Usually, your website is your most prominent marketing tool. Think of it as your store front. It’s always up and running and is totally under your control. It’s up to you to provide the best user experience possible. How easy is it for prospects to navigate? Does your site make you look as ‘big’ as you are (or want to be)?
Too often, clients use their website to tell clients what they want to say instead of telling clients what the clients want to hear. Remember, you are NOT your target audience. Use keywords, links and backlinks to improve organic search rankings. Create landing pages specific to campaigns. Capture data that goes into your CRM.
Think about your own experience using the web. It’s a self-selecting process. Don’t overload each page with every detail about your company; prospects are happy to ‘click to learn more’ if they’re engaged.
While not the right vehicle for every client, most companies should have a social presence. At a minimum, they should monitor what is being said about their brand and their industry online. Today’s consumers are more educated on marketing and also more jaded than those of the past, and sad but true, false news spreads faster than the truth, and can create permanent damage to any brand.
For those that employ social media, we’ve found it’s best to have an ‘editorial’ calendar (that’s flexible, of course) to make sure plans get executed and remain on strategy.
At an 18.2% yearly growth rate, the internet remains the fastest growing medium in 2015 (source Advertising Age, 12.31.15). The reliance on banner ads is declining, but pay per click and search engine marketing remains very active. When is the last time you clicked on a banner ad on purpose? The key metrics to watch for with pay-per-click is the cost to convert and lifetime value of a customer. As long as the math works, and you’re getting a good return on your investment, it’s likely worthwhile. Just remember, like every other medium, TEST. Your ad could always be doing better.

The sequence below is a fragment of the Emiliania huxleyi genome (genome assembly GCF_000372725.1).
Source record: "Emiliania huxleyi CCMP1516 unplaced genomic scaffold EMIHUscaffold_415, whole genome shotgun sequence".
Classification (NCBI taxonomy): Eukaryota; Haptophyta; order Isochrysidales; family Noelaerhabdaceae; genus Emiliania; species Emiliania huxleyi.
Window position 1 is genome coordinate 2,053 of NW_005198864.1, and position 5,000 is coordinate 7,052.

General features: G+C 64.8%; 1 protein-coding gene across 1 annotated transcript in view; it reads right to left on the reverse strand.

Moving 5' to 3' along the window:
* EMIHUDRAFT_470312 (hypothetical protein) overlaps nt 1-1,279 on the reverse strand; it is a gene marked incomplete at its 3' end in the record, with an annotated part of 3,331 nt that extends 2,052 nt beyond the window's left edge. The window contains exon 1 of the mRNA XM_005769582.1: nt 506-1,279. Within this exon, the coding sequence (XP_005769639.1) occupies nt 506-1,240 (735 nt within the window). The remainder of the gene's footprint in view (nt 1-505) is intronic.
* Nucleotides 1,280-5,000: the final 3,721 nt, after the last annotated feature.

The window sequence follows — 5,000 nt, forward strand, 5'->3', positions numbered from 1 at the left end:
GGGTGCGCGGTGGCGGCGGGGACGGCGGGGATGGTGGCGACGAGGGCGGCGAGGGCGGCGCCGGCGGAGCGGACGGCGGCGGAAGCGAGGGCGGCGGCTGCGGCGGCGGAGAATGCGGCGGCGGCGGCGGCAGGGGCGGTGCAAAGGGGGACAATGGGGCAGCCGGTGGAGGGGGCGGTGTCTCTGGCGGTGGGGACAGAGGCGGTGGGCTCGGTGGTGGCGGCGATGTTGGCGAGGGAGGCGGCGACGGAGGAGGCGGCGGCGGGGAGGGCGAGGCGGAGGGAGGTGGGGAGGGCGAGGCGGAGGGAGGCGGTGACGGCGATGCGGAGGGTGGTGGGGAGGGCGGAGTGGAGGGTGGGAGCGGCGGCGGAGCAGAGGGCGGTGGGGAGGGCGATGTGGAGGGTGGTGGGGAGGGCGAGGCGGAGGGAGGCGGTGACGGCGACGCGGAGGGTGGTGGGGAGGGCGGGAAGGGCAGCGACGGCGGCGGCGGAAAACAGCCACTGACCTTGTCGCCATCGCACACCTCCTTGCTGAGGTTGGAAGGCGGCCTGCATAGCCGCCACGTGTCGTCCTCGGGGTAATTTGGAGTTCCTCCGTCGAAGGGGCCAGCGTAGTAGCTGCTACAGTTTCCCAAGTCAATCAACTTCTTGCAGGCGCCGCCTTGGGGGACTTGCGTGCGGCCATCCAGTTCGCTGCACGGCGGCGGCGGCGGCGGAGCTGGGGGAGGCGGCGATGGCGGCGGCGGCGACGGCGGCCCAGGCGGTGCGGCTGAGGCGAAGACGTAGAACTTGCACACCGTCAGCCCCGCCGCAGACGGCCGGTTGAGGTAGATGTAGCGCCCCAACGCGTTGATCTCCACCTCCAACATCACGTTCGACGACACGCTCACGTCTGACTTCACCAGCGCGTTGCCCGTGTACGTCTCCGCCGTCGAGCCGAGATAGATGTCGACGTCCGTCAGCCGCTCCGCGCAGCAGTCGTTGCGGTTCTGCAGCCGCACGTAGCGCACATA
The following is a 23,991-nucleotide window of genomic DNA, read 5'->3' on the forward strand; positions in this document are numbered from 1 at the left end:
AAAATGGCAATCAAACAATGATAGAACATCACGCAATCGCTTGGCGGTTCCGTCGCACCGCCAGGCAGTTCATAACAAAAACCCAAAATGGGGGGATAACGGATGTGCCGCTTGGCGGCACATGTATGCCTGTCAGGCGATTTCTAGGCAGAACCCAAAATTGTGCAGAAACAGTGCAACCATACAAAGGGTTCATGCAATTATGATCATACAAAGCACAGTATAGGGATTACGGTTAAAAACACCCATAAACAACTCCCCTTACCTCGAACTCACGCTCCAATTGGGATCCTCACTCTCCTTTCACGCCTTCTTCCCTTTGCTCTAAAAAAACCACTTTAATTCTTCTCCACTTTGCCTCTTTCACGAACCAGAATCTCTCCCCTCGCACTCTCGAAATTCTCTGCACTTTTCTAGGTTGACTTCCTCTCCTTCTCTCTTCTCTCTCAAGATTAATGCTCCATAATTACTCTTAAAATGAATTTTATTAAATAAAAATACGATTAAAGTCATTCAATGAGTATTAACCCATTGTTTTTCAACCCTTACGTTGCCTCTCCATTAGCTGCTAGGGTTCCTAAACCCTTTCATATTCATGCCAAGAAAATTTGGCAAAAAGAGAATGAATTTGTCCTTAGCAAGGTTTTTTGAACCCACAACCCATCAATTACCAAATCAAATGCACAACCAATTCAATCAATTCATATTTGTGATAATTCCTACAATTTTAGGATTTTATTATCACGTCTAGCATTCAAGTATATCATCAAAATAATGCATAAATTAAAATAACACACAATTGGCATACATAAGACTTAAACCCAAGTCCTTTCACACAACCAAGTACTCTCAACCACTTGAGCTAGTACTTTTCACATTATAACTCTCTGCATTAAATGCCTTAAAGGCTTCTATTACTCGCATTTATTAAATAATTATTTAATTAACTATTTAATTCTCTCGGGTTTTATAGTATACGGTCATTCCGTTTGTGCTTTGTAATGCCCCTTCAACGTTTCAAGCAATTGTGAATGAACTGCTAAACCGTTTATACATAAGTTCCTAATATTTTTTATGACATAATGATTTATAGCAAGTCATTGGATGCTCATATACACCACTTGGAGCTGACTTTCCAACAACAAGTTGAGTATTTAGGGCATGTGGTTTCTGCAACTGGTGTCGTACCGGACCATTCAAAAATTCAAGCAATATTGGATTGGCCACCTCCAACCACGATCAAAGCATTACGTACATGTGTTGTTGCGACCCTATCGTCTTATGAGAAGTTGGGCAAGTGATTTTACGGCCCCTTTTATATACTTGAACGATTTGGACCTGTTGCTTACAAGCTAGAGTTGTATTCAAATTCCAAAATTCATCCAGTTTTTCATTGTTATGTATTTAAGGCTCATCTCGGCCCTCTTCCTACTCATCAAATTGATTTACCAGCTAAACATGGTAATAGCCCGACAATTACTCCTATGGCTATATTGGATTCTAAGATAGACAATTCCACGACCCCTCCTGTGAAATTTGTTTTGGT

Despite the rumors, print is not dead. Sure, the classified section is gone (thanks, Craigslist) and most people get their news online. The most promising segment in the print category for most of our clients are trade pubs, or highly targeted magazines. These remain ‘must-reads’ by most executives and decision makers who need to keep abreast of innovations and trends in their industry.
Earned media (PR) is worth way more than paid media (advertising). Stories are written by independent journalists, and are far more trustworthy than advertising. To leverage PR, you have to play the long game. Know what writers you should target, and in addition to putting a release on the wire (which helps SEO, by the way), follow up with the journalist/blogger personally, and tell them why you believe the story is newsworthy to their readers. Do your homework, it’ll pay off.
Again, this list is by no means comprehensive, and recommendations will vary depending on your business and particular needs. What’s most important, is that you find the tactics that will have the highest return on your investment, and continually monitor, measure and modify as the market changes. And with that plan of attack you have everything in place to win the sales war against your competition.